Land, Sea and Sky: Exhibition Installation

Last night we installed Land, Sea and Sky: Photographs from the Shetland Islands at Hot Numbers Coffee, Gwydir Street, Cambridge. The exhibition opens today and will run until the 26th of February. This will be my first solo exhibition in Cambridge, and features a new series of black and white photographs which have not been previously published online.

I'm really pleased with how it looks, and Hot Numbers is a beautiful space to exhibit in. We started planning this exhibition almost a year ago, beginning with over 3,000 raw photographs taken in the Shetland Islands in 2015. All prints in the show will be available to buy in limited editions of 25 each, and there will be a selection of greetings cards available online soon.

Exhibition: Land, Sea and Sky

In two weeks a new exhibition of my work will be opening in Cambridge.

Land, Sea and Sky: Photographs from the Shetland Islands runs from the 24th of January until the 26th of February at Hot Numbers Coffee, Gwydir Street, Cambridge UK.

Presenting a series of photographs exploring themes of isolation and the transient atmospheric states of an environment which is continually changing. This exhibition invites the audience to consider the meditative sensory experience of the great outdoors, through a series of atmospheric photographs depicting the land, sea and sky of the Shetland Islands.

There will be an exhibition preview on Tuesday 24th January from 7-9pm. Please RSVP to by Friday 20th January.

For more information visit

In Conversation with Robert Good

Robert Good is an artist and the chairperson of Art Language Location; a contemporary and performance art festival based in and around Cambridge, UK. A few months ago I visited him at his home to see where and how he produces his text-based pieces. This blog post contextualises the photographs I took with a brief conversation on Robert's art and his ways of making it.

JM: To start: I notice that collecting seems to be a common theme in your work and in the process behind it. Could you elaborate on this?

RG: I think for me it is all about trying to make sense of things and collecting is perhaps a good strategy here. Not so much the accumulation of stuff for its own sake (tho I am interested in that aspect as well) but maybe more because multiples of anything provide the chance to compare and contrast and so maybe to thereby arrive at some tentative answers. Or maybe 'answers' is too strong a word; 'pointers' might be better. 

So, is there something you find those pointers frequently allude to?

Well often I’m looking for rhythms, cadences, patterns and so on in the subject matter that I’m exploring and hoping that if I present back some aspect of the material in these terms then insights or pointers towards an understanding will emerge from the configurations created. So for example with my Pelican portraits I’m hoping that the repetition of an authorial image and a descriptive word taken from their biography provides a starting point for thinking about those authors and their endeavours. The artwork thus frames the debate so to speak and becomes a catalyst for a conversation about what is being presented. But beyond that, the trail runs cold: each conversation is different, each conclusion is different, and each response is different to every other. Perhaps that’s why I’m wary of thinking in terms of ‘answers’!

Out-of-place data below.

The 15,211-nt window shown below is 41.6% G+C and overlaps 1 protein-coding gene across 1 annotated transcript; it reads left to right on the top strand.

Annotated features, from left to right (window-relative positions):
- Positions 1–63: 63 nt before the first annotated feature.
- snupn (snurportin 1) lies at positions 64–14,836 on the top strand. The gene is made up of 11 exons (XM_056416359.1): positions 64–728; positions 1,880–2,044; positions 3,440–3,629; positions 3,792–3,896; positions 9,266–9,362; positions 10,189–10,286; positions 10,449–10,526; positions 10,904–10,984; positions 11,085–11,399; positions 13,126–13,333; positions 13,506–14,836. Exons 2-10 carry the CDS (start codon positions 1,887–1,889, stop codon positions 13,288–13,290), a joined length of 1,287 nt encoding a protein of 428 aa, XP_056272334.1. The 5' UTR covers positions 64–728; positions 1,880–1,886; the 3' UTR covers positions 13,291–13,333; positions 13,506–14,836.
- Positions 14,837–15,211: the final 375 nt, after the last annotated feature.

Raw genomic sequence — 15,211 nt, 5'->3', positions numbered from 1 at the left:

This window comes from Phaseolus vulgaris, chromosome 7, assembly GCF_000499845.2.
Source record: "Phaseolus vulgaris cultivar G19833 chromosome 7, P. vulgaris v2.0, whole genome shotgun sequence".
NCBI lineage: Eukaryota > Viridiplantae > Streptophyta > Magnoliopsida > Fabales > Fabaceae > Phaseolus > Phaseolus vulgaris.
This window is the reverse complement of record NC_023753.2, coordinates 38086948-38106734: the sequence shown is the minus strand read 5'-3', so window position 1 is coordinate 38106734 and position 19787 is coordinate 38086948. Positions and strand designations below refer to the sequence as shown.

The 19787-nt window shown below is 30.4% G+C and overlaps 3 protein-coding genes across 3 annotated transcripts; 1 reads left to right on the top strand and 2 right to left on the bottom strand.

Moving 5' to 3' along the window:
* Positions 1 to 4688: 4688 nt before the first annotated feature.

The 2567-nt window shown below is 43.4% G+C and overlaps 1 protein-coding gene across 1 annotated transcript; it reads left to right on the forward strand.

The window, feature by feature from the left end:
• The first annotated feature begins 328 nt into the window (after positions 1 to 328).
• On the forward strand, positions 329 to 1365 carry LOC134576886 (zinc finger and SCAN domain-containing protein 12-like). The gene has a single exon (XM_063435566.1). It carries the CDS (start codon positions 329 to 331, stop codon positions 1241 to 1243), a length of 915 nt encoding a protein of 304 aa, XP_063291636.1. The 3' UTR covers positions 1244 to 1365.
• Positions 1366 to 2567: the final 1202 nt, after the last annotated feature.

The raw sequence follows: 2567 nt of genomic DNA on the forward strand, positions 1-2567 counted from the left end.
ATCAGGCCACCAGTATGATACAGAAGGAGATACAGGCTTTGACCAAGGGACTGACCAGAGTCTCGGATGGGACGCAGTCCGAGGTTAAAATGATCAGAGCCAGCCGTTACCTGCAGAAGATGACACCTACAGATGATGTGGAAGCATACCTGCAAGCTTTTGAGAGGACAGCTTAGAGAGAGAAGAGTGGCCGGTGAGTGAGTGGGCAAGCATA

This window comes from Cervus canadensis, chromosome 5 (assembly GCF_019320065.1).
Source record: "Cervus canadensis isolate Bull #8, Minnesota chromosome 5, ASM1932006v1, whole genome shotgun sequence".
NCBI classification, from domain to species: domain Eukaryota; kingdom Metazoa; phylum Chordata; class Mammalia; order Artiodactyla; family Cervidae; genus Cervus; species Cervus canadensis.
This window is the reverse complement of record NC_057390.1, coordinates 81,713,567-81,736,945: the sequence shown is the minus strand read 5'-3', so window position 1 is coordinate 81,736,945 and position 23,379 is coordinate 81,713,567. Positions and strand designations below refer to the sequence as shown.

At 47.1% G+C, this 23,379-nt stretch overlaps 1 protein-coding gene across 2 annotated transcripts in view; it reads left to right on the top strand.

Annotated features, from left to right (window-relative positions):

That makes sense. It seems to me like you have found a clever balance between appropriation, originality, humour and aesthetics. How did you come around to working in this way, and to working specifically with text - was there a time when you experimented with other ways of making art and being an artist?

Well thanks, I think you are spot on - those four elements that you identify in my work are all central to what I am trying to do. ‘Clever’ is ok too (thank you!), and in fact that is also a very astute word to choose, because I do try to be careful that my work doesn’t sometimes tip over into ‘clever clever’, which is not so good.

As to how I came to this point in my work, well as with most artists (I suspect) it has been a long process of excavation and discovery (I am trying very hard not to use the word ‘journey’). But two moments spring to mind. The first is when I used to be a painter and painted in a flat, bright, cartoon style. One day I remember thinking ‘this painting won’t be complete without some words in it’. I have no idea where that thought came from, but it seemed important, and I decided to follow it further. The second was at the start of my MFA studies at ARU [Anglia Ruskin University] when I was asked why I chose to paint. I loved painting but it made me realise that everything is a potential material: there is so much stuff around us just waiting to be turned into an artwork that suddenly paint just didn’t seem so exciting any more. Then the problem became what to choose out of all this stuff, and I gradually came to realise that problems with words and knowledge was what I really wanted to grapple with.

It is interesting how you describe them as ‘problems’.

Well for me, words are problematic! They are the best we have but not enough, and that is both their power and my frustration. So by putting them into new contexts I try to examine their meanings and potentiality.

A lot of the pieces you showed me also seek to re-contextualise words and phrases, or as in the case of your collection of the ‘Anxiety and Neurosis’ Pelican book, entire published works. I think that is where a lot of the humour comes in.

I’m glad it made you smile: humour is like a divining rod - if we laugh, we are doing so because of some underlying discomfort, and that is frequently enlightening. That is where the bodies are buried.

My one hundred or so copies (so far) of 'Anxiety and Neurosis' enable me to examine one aspect of accumulation as a strategy: is collecting just a safety net, a comfort zone against a deeper disquiet?

Another good example of this would be your collection of definitions of art trawled from the internet. ‘Art’ seems like a great choice of word, particularly as its meaning, or more specifically what constitutes art, is so often argued about and so open to individual interpretation. Would you mind sharing a bit more about this project, what you intend to do with it, and what you have learned about the meaning of art after reading all those definitions?